+  we display more info for each file instead of just showing the file names.
+  The ``-l`` in that case is known as an optional argument.
+
+* That's a snippet of the help text. It's very useful in that you can
+  come across a program you have never used before, and can figure out
+  how it works simply by reading it's help text.
+
+
+The basics
+==========
+
+Let us start with a very simple example which does (almost) nothing::
+
+   import argparse
+   parser = argparse.ArgumentParser()
+   parser.parse_args()
+
+Following is a result of running the code:
+
+.. code-block:: sh
+
+   $ python3 prog.py
+   $ python3 prog.py --help
+   usage: prog.py [-h]
+
+   optional arguments:
+   -h, --help  show this help message and exit
+   $ python3 prog.py --verbose
+   usage: prog.py [-h]
+   prog.py: error: unrecognized arguments: --verbose
+   $ python3 prog.py foo
+   usage: prog.py [-h]
+   prog.py: error: unrecognized arguments: foo
+
+Here is what is happening:
+
+* Running the script without any options results in nothing displayed to
+  stdout. Not so useful.
+
+* The second one starts to display the usefulness of the :mod:`argparse`
+  module. We have done almost nothing, but already we get a nice help message.
+
+* The ``--help`` option, which can also be shortened to ``-h``, is the only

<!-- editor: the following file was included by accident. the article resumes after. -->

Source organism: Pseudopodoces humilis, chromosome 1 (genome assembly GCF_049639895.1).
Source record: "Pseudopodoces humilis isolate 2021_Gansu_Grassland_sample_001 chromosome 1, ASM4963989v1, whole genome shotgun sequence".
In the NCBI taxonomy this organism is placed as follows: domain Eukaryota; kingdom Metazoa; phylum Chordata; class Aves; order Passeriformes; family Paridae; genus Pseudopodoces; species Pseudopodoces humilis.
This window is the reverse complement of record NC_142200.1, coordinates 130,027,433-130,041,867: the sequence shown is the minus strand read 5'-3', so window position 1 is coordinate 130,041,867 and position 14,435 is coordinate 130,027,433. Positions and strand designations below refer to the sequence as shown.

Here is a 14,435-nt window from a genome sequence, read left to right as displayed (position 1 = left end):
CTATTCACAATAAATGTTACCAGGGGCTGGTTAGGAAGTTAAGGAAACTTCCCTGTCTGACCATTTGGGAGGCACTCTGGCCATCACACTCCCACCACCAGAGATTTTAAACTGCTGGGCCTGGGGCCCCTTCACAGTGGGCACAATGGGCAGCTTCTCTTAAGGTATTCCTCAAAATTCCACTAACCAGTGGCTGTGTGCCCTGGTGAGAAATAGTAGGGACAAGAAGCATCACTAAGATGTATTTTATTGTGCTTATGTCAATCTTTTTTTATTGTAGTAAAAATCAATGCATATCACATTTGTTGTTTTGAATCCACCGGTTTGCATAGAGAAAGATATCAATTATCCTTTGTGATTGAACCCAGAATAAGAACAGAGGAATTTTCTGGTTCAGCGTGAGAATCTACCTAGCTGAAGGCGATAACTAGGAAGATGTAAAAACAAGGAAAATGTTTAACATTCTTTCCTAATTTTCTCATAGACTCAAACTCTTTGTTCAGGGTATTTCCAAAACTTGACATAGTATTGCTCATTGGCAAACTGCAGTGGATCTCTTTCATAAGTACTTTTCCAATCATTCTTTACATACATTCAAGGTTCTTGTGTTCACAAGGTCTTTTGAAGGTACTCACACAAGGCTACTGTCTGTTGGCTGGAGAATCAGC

+  option we get for free (i.e. no need to specify it). Specifying anything
+  else results in an error. But even then, we do get a useful usage message,
+  also for free.
+
+
+Introducing Positional arguments
+================================
+
+An example::
+
+   import argparse
+   parser = argparse.ArgumentParser()
+   parser.add_argument("echo")
+   args = parser.parse_args()
+   print(args.echo)
+
+And running the code:
+
+.. code-block:: sh
+
+   $ python3 prog.py
+   usage: prog.py [-h] echo
+   prog.py: error: the following arguments are required: echo
+   $ python3 prog.py --help
+   usage: prog.py [-h] echo
+
+   positional arguments:
+   echo
+
+   optional arguments:
+   -h, --help  show this help message and exit
+   $ python3 prog.py foo
+   foo
+
+Here is what's happening:
+
+* We've added the :meth:`add_argument` method, which is what we use to specify
+  which command-line options the program is willing to accept. In this case,
+  I've named it ``echo`` so that it's in line with its function.
+
+* Calling our program now requires us to specify an option.
+
+* The :meth:`parse_args` method actually returns some data from the
+  options specified, in this case, ``echo``.
+